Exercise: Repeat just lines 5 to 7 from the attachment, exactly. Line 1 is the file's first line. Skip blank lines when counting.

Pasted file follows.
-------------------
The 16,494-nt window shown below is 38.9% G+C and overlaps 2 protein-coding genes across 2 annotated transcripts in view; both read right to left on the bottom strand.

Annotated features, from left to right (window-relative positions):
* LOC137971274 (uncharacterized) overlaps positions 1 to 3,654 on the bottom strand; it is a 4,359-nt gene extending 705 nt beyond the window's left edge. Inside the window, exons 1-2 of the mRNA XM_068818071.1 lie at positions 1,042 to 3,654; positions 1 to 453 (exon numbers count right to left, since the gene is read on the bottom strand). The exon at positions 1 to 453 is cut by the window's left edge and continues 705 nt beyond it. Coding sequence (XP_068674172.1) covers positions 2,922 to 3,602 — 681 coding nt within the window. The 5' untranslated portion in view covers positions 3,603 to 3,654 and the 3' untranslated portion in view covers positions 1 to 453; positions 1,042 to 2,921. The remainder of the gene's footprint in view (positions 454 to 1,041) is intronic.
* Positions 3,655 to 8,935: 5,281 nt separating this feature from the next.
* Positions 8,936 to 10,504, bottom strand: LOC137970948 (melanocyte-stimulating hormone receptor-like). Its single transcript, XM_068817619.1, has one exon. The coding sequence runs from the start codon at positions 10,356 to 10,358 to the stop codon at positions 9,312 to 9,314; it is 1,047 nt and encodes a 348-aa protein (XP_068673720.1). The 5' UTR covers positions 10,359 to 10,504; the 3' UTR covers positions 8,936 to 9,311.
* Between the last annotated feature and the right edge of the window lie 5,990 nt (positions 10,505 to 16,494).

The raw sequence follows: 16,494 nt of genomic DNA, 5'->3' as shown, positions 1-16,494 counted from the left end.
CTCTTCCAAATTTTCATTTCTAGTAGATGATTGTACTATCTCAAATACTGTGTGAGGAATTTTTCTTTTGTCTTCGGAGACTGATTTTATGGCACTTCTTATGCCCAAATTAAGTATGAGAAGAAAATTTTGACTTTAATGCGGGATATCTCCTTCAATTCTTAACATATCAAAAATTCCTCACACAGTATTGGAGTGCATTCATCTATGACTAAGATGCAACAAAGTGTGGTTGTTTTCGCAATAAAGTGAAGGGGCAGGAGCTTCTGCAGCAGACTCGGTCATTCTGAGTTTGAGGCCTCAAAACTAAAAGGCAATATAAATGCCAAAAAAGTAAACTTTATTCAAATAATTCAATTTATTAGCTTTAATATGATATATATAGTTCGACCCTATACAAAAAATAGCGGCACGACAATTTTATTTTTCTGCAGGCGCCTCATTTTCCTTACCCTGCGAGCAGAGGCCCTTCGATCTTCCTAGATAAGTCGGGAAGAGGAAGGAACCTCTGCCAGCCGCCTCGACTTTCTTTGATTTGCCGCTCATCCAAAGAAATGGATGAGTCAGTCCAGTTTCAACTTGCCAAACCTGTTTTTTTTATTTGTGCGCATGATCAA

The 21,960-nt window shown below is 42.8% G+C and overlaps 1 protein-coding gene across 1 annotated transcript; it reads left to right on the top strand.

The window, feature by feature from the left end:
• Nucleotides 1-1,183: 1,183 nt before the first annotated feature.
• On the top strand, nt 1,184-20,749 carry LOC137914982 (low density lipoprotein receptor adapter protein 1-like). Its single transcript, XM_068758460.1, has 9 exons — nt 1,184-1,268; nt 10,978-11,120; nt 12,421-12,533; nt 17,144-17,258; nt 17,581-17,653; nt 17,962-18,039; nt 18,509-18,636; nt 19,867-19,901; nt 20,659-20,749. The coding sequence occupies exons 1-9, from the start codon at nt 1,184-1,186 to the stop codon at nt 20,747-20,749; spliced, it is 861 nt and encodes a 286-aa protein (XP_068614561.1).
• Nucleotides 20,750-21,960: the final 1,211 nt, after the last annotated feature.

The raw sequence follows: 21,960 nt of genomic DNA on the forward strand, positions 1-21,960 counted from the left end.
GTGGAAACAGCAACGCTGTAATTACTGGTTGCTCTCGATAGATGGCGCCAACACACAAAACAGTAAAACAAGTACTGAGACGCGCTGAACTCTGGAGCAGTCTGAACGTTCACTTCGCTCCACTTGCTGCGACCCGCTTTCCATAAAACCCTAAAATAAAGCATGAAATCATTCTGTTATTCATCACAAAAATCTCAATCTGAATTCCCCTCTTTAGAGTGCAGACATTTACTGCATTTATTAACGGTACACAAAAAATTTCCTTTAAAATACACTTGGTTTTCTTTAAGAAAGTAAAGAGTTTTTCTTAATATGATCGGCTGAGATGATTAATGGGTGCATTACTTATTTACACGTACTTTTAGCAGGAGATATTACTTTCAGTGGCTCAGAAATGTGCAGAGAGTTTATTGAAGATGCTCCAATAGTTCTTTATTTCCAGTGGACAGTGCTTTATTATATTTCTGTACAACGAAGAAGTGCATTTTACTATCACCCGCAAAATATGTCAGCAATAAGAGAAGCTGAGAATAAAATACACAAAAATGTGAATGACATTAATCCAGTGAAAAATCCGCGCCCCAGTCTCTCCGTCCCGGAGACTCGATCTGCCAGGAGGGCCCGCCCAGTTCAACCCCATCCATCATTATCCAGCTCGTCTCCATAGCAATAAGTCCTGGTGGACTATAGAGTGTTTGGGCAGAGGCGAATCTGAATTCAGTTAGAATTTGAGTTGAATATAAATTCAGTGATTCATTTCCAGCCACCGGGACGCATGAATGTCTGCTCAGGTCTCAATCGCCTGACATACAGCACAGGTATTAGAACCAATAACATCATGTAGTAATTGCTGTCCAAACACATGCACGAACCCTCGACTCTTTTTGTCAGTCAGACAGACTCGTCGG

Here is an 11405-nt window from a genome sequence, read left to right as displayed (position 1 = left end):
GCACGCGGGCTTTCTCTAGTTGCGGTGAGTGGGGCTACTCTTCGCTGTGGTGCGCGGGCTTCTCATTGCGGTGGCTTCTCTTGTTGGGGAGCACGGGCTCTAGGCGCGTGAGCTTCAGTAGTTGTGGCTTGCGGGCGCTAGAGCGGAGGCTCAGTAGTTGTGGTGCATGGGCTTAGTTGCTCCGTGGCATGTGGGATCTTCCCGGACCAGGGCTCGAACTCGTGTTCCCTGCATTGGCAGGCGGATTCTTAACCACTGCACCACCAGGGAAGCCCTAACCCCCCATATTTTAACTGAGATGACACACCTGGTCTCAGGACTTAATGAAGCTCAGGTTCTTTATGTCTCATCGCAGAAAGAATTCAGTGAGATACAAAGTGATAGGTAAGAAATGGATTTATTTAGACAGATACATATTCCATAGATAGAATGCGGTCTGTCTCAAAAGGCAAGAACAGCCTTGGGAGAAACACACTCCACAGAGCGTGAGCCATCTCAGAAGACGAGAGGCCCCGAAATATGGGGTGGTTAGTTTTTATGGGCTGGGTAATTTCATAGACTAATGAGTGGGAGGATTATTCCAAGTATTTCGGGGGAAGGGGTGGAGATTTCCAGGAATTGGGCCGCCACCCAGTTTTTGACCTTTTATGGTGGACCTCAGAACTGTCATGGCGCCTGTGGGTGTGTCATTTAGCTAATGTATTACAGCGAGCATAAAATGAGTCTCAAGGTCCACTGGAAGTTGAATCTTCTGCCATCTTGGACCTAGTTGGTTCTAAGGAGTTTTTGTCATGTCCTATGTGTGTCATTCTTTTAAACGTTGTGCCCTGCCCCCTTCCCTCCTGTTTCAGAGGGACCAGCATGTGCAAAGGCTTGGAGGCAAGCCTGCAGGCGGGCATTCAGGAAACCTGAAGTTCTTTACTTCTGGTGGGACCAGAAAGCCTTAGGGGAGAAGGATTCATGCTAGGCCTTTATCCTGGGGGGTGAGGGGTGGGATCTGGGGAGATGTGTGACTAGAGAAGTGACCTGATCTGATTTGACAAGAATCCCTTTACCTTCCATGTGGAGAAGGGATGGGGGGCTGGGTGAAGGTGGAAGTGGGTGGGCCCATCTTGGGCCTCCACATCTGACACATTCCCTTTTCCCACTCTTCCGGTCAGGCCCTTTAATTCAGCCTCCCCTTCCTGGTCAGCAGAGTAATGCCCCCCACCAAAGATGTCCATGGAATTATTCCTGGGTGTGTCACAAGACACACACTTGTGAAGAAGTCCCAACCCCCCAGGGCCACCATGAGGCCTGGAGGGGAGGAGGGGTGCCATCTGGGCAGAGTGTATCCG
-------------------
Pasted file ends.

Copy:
* Positions 8,936 to 10,504, bottom strand: LOC137970948 (melanocyte-stimulating hormone receptor-like). Its single transcript, XM_068817619.1, has one exon. The coding sequence runs from the start codon at positions 10,356 to 10,358 to the stop codon at positions 9,312 to 9,314; it is 1,047 nt and encodes a 348-aa protein (XP_068673720.1). The 5' UTR covers positions 10,359 to 10,504; the 3' UTR covers positions 8,936 to 9,311.
* Between the last annotated feature and the right edge of the window lie 5,990 nt (positions 10,505 to 16,494).

The raw sequence follows: 16,494 nt of genomic DNA, 5'->3' as shown, positions 1-16,494 counted from the left end.